Invasive Species Compendium

Detailed coverage of invasive species threatening livelihoods and the environment worldwide

Abstract Full Text

Interference of glyphosate subdoses in the development of young plants of neem.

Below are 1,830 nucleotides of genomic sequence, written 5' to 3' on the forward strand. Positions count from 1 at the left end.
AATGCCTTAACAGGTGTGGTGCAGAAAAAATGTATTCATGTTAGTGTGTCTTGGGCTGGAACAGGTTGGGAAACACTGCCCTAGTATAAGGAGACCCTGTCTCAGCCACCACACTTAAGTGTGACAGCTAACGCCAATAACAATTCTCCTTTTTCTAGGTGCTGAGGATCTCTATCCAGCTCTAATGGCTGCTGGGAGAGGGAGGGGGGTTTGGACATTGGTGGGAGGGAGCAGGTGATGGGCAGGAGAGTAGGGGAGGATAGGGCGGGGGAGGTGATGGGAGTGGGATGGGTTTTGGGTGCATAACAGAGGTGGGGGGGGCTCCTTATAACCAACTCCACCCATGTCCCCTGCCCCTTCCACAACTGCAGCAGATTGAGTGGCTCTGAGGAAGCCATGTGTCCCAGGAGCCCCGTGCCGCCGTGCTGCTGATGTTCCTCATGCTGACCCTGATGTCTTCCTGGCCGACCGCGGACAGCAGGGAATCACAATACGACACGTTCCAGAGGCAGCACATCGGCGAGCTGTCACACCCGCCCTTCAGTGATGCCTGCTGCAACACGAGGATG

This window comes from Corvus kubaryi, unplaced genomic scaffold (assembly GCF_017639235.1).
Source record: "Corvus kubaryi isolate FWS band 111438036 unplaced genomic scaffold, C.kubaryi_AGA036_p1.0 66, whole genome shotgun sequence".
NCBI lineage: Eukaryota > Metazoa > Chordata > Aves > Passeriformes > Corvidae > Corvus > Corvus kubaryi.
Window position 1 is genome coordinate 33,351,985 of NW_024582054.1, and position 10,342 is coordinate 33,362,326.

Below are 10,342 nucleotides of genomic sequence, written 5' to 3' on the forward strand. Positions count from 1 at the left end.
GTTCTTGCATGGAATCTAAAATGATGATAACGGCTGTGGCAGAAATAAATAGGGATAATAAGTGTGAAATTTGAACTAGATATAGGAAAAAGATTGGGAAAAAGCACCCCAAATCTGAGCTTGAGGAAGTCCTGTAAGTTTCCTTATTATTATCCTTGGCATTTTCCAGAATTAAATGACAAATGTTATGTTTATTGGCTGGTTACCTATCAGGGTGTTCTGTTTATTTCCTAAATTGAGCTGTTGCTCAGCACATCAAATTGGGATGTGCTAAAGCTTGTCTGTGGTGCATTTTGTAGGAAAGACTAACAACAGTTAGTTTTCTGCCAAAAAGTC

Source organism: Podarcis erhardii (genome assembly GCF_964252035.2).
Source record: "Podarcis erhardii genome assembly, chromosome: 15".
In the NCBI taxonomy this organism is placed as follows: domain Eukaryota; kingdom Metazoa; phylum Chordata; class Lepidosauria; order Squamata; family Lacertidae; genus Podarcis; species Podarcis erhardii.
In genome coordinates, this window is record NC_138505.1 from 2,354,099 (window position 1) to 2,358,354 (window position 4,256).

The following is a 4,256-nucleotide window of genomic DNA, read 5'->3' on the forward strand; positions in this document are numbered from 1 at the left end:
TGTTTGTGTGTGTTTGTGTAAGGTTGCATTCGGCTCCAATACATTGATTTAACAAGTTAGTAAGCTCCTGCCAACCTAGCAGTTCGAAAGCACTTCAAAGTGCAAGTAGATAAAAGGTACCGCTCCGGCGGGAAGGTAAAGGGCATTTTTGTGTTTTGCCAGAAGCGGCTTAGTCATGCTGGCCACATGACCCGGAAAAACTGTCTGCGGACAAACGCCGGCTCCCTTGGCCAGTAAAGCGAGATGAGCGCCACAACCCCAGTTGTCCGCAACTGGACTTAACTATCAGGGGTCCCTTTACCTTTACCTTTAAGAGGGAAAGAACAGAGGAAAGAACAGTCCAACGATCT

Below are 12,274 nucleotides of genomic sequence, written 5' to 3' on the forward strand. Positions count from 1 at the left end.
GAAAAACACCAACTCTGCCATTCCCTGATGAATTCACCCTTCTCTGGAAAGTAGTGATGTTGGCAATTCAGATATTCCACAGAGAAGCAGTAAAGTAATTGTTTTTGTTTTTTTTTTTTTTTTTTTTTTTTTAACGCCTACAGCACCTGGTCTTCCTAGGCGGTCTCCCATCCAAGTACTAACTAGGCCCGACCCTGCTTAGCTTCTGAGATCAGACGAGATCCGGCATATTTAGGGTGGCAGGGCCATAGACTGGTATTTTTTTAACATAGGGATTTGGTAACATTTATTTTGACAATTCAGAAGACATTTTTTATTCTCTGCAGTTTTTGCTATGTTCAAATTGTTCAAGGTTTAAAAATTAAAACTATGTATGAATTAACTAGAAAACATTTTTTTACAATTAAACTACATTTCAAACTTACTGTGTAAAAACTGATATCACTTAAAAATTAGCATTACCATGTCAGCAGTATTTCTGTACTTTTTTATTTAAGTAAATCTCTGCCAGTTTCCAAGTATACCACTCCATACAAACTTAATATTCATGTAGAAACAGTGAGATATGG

The regeneration of degraded areas presupposes the planting of forest species in areas that have undergone deep anthropogenic changes and that they are maintained in conditions that allow them to develop rapidly and uniformly. However, problems as presence of weeds can compromise the development of these plants, especially after planting, where they are susceptible to weed competition. One technique widely used to manage it is the use of herbicides. These products can harm and/or kill the plants when hit at high doses, even when the application is performed in a directed jet (drift). One of the widely used herbicide is glyphosate, which is characterized as systemic and not selective. The neem is an introduced species that has been cultivated in Brazil, due to its silvicultural characteristics. This study aimed to evaluate the effect of reduced rates of glyphosate in young plants of neem, aiming to simulate a possible drift. Neem seedlings were treated with 0, 72, 144, 216 and 432 g ha-1 of acid equivalent of glyphosate. The plants phytotoxicity was noticed from 216 g ha-1 of a.e., however, the plants recovered. In these experimental conditions, one can conclude that 0se saplings of neem has hindered its development by the action of glyphosate, However, only from 432 g ha-1 of e.a., the plants suffer significant negative effects by the action of the herbicide.